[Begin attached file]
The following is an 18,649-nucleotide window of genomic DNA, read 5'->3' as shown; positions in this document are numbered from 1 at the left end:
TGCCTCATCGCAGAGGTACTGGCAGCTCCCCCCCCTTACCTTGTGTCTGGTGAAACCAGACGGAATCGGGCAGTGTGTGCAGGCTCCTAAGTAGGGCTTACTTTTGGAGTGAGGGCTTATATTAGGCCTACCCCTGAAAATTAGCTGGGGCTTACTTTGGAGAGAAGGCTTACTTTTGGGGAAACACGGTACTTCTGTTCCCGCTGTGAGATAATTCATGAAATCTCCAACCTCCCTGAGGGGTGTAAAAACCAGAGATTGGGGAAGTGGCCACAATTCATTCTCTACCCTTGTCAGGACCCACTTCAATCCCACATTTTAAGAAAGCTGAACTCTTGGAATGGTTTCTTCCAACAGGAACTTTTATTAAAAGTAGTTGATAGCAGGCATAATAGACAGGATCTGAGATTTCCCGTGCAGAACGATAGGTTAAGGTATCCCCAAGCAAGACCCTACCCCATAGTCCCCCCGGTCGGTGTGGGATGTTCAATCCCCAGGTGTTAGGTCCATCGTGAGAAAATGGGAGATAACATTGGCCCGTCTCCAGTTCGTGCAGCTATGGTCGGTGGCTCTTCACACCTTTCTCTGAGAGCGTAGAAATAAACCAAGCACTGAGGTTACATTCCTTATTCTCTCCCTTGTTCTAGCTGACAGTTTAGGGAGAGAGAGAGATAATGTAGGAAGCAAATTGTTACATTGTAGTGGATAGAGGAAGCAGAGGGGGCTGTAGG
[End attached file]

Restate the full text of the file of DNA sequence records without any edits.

The following is an 18,649-nucleotide window of genomic DNA, read 5'->3' as shown; positions in this document are numbered from 1 at the left end:
TGCCTCATCGCAGAGGTACTGGCAGCTCCCCCCCCTTACCTTGTGTCTGGTGAAACCAGACGGAATCGGGCAGTGTGTGCAGGCTCCTAAGTAGGGCTTACTTTTGGAGTGAGGGCTTATATTAGGCCTACCCCTGAAAATTAGCTGGGGCTTACTTTGGAGAGAAGGCTTACTTTTGGGGAAACACGGTACTTCTGTTCCCGCTGTGAGATAATTCATGAAATCTCCAACCTCCCTGAGGGGTGTAAAAACCAGAGATTGGGGAAGTGGCCACAATTCATTCTCTACCCTTGTCAGGACCCACTTCAATCCCACATTTTAAGAAAGCTGAACTCTTGGAATGGTTTCTTCCAACAGGAACTTTTATTAAAAGTAGTTGATAGCAGGCATAATAGACAGGATCTGAGATTTCCCGTGCAGAACGATAGGTTAAGGTATCCCCAAGCAAGACCCTACCCCATAGTCCCCCCGGTCGGTGTGGGATGTTCAATCCCCAGGTGTTAGGTCCATCGTGAGAAAATGGGAGATAACATTGGCCCGTCTCCAGTTCGTGCAGCTATGGTCGGTGGCTCTTCACACCTTTCTCTGAGAGCGTAGAAATAAACCAAGCACTGAGGTTACATTCCTTATTCTCTCCCTTGTTCTAGCTGACAGTTTAGGGAGAGAGAGAGATAATGTAGGAAGCAAATTGTTACATTGTAGTGGATAGAGGAAGCAGAGGGGGCTGTAGG